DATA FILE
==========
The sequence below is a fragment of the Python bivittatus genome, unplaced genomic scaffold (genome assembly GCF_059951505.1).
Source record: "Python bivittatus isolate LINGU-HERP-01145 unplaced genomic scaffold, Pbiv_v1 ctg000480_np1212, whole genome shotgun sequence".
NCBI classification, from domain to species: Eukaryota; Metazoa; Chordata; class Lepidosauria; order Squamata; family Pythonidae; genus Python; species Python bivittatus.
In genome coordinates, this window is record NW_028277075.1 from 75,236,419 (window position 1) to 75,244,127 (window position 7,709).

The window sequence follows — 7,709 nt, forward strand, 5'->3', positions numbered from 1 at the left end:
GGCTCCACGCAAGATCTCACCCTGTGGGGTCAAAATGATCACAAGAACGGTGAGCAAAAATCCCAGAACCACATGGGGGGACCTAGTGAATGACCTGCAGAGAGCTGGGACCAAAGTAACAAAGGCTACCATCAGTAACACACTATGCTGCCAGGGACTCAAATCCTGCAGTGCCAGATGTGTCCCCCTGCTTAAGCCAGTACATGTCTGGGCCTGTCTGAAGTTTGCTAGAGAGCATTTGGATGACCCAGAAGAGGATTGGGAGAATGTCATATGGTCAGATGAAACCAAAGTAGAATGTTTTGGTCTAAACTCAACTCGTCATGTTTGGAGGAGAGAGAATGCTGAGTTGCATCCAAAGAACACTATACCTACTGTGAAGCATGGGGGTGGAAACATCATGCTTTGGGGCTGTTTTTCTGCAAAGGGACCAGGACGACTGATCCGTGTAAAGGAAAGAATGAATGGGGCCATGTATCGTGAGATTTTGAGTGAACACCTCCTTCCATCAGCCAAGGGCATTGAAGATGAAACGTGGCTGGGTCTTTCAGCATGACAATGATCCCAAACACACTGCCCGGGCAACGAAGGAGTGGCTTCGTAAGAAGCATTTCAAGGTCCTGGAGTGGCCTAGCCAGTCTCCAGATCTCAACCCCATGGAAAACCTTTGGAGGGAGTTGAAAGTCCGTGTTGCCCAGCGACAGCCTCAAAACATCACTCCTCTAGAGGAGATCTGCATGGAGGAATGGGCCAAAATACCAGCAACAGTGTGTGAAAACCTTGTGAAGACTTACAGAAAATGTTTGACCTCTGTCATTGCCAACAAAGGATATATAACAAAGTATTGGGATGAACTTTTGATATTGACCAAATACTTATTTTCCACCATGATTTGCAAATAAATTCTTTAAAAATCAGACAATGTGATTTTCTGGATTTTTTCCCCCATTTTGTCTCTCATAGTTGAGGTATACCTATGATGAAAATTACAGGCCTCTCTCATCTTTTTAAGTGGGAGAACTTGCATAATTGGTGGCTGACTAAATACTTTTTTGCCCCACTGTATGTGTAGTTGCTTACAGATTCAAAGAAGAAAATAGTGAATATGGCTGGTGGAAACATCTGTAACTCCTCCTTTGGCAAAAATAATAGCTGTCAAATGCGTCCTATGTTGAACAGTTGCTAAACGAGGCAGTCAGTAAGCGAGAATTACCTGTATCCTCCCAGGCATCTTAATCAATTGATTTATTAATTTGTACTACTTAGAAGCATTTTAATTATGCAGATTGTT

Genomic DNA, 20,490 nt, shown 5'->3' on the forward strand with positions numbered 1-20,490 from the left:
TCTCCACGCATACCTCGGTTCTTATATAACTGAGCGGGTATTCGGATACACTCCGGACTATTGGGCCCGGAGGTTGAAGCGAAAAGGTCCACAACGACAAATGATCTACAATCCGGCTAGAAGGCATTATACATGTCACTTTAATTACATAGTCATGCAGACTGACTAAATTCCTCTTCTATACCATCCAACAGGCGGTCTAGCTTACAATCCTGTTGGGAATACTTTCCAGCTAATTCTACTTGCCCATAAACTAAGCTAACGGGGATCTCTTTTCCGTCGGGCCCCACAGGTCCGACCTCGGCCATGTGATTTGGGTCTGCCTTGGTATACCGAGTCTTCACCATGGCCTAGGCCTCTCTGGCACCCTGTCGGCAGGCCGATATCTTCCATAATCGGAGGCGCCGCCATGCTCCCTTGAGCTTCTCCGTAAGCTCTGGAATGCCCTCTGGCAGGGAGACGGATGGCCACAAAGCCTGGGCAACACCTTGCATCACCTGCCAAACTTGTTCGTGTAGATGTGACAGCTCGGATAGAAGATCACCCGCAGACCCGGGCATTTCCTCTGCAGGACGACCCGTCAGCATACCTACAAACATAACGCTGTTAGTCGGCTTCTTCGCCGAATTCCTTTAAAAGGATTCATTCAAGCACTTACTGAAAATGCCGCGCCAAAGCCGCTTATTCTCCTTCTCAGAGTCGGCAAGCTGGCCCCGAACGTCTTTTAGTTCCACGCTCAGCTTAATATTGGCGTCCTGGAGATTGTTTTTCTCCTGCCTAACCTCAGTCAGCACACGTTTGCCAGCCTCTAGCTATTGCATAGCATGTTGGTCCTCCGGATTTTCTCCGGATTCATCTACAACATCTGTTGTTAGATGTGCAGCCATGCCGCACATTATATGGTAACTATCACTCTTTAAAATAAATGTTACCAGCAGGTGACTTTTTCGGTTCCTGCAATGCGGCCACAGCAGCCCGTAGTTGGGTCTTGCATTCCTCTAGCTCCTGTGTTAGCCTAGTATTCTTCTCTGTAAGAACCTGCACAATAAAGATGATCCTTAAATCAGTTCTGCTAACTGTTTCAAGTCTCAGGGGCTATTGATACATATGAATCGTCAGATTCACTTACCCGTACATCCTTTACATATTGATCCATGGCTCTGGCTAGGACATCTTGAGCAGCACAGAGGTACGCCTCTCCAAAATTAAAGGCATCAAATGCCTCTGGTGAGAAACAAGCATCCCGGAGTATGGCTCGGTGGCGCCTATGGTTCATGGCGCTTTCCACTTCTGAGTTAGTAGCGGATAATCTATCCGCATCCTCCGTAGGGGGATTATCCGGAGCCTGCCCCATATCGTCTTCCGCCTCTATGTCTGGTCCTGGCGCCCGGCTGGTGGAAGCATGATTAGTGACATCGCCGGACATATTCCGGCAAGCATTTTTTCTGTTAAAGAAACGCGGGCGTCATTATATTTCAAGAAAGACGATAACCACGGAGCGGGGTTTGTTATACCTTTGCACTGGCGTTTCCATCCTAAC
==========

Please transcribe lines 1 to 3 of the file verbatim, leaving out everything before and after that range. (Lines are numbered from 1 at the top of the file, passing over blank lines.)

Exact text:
The sequence below is a fragment of the Python bivittatus genome, unplaced genomic scaffold (genome assembly GCF_059951505.1).
Source record: "Python bivittatus isolate LINGU-HERP-01145 unplaced genomic scaffold, Pbiv_v1 ctg000480_np1212, whole genome shotgun sequence".
NCBI classification, from domain to species: Eukaryota; Metazoa; Chordata; class Lepidosauria; order Squamata; family Pythonidae; genus Python; species Python bivittatus.